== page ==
I had originally intended to get a collection of sites and make a list that I thought might be worthwhile to some hard-pressed and overworked teacher who wanted to use this subject in some way with his or her students during this week.

I did find an excellent site that I would strongly recommend for older students that has some good videos and some excellent information about holocausts/genocide in places such as Rawanda as well as information about the Holocaust of World War 2. This was from The Holocaust Memorial Day Trust

I would strongly recommend that pupils are able to see the Educational Site This has a superb case study called

The Secret Archive of Oneg Shabbat

This is the story of Dawid Gruber who was 19 years of age and was one of the thousands trapped in the hell that was the Warsaw Ghetto. He wanted the world to know his testimony and so he managed to write down what he felt and went through and place this in a tin can that was buried. He never knew whether anyone would ever find it. The picture on the site of the old and rusty container is a very moving one and might lead to much discussion and maybe writing or artwork by children.

I then did a search for other sources and came upon one single source that  will form the basis of this blog post. The site is called “The Holocaust Cybrary”

This is a marvellous site. Unlike the previous one it does not look into other events of genocide and destruction such as Rawanda, it concentrates on the events of the Holocaust of World War 2.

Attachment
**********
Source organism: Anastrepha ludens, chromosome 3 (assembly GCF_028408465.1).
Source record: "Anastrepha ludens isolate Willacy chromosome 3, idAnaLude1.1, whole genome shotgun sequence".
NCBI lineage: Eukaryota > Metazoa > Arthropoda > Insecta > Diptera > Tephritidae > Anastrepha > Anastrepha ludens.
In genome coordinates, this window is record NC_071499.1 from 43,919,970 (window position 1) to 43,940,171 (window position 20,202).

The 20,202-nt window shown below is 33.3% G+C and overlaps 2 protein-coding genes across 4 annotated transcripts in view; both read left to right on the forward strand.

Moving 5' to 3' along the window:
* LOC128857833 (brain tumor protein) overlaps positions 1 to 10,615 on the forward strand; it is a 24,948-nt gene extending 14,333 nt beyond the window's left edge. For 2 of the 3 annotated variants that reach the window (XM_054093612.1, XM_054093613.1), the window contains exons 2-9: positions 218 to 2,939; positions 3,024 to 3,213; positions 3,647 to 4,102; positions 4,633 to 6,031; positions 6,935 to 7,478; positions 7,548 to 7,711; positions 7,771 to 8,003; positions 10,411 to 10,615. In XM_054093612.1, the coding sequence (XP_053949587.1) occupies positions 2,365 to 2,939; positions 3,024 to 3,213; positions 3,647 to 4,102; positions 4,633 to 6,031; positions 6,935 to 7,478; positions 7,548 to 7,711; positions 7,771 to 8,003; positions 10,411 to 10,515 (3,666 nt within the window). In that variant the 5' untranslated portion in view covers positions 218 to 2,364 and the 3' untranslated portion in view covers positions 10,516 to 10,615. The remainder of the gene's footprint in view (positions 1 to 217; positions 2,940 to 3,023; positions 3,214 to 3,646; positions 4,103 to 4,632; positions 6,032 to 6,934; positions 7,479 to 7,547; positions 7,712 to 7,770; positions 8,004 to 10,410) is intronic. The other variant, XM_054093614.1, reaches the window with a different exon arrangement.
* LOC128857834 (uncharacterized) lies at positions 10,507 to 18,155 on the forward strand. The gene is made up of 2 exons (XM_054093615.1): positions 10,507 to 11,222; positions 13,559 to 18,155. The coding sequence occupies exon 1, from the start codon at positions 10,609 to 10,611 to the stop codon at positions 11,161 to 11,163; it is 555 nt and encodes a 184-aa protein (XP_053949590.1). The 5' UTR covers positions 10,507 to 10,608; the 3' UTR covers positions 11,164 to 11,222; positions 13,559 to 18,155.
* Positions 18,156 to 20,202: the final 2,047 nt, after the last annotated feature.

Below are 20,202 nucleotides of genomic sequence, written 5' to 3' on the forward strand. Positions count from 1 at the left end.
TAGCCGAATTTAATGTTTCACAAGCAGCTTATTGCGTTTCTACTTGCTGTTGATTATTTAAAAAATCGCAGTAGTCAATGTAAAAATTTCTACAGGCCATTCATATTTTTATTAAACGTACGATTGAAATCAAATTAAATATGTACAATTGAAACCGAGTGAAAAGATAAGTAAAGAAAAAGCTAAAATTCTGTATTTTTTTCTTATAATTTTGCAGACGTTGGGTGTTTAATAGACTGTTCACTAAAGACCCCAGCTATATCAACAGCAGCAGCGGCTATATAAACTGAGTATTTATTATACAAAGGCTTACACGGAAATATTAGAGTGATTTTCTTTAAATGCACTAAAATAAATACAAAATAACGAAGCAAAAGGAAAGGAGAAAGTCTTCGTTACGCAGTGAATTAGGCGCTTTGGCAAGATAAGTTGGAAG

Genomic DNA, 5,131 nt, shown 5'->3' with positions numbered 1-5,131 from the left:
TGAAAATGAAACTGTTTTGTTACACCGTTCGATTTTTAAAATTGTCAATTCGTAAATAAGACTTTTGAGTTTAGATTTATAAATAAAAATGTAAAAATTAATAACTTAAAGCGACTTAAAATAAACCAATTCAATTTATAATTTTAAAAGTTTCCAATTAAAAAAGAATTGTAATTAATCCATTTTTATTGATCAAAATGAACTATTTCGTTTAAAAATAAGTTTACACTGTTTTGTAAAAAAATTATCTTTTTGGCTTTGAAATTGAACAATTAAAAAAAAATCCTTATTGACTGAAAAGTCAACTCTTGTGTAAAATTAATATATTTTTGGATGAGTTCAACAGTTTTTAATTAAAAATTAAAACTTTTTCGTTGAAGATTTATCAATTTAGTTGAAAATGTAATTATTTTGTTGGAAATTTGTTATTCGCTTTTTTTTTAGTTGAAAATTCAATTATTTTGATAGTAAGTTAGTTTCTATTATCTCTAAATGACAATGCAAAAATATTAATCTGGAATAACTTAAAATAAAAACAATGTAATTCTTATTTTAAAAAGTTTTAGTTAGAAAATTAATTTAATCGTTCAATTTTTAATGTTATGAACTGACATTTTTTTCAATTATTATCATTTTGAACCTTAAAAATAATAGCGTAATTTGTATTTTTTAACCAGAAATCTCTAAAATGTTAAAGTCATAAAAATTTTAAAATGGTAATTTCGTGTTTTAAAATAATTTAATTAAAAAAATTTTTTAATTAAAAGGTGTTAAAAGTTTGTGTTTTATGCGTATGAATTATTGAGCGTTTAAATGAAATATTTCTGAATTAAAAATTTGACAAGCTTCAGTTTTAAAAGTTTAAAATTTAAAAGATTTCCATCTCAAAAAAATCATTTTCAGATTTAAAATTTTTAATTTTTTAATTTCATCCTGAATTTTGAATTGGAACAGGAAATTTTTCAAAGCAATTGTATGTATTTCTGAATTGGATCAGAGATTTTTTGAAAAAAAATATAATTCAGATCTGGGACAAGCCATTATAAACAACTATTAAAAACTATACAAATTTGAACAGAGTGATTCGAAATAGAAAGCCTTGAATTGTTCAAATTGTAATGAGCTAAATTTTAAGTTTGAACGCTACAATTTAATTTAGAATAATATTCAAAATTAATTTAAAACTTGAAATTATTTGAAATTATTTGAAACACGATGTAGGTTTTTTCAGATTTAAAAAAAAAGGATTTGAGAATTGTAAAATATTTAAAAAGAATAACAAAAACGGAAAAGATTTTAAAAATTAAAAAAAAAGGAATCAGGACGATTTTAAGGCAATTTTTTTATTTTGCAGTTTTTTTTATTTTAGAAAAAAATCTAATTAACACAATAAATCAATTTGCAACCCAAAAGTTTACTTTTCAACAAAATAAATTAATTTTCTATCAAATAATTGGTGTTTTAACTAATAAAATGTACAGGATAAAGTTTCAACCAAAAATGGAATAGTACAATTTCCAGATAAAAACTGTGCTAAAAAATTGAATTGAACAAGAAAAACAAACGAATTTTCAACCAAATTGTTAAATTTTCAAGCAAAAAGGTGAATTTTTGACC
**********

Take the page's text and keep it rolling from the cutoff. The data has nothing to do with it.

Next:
In this site is assembled a large collection of resources which I feel will really provide a useful basis for practically any schoolwork that could come out of this special week when we remember these horrible events.

There is a “Virtual Tour of Auschwitz 1” which uses the technology of 360 degree photography to analyse this most gruesome of sites. alongside you as you pan to the right and left is a written commentary which is a useful skill for children to master (i.e. following information and understanding how it relates to photographic evidence).

In the midst of the photography and commentary there are occasional paintings by a survivor from the camp Tadeusz Siwek

There are also two brilliant Flickr slideshows, one of them, “Then and Now” showing pictures or paintings from the Camps and then pictures of how it looks now, the other, a collection of paintings, drawings by 6th Grade children which I feel will have the best impact on children if it is just shown and looked at and they are allowed to see and experience what these marvellous young artists have managed to achieve with the material of the Holocaust as a main theme.
The pictures can be accessed from the main site and there are other art resources from the “Imagine Art Gallery” on the site

There is also an excellent on-line book called “Childhood In Times of War” by Andrew Salamon

This is the moving testament of a Hungarian Jewish boy and the events he lived through. It is a great example of how online books can encourage reading for children as much as the paper versions that they are used to.

The site contains interviews, other resources and links and I cannot recommend it more for teachers and for adults such as myself who are still seeking to come to terms with and try to understand how people can visit these horrendous crimes upon other people.

I will conclude by saying that the Holocaust Memorial Day is a really important event for all children to know and try to come to terms with… we neglect its importance at our peril. I am always haunted by Santayana’s prophetic words “those who do not learn from history are condemned to relive it!”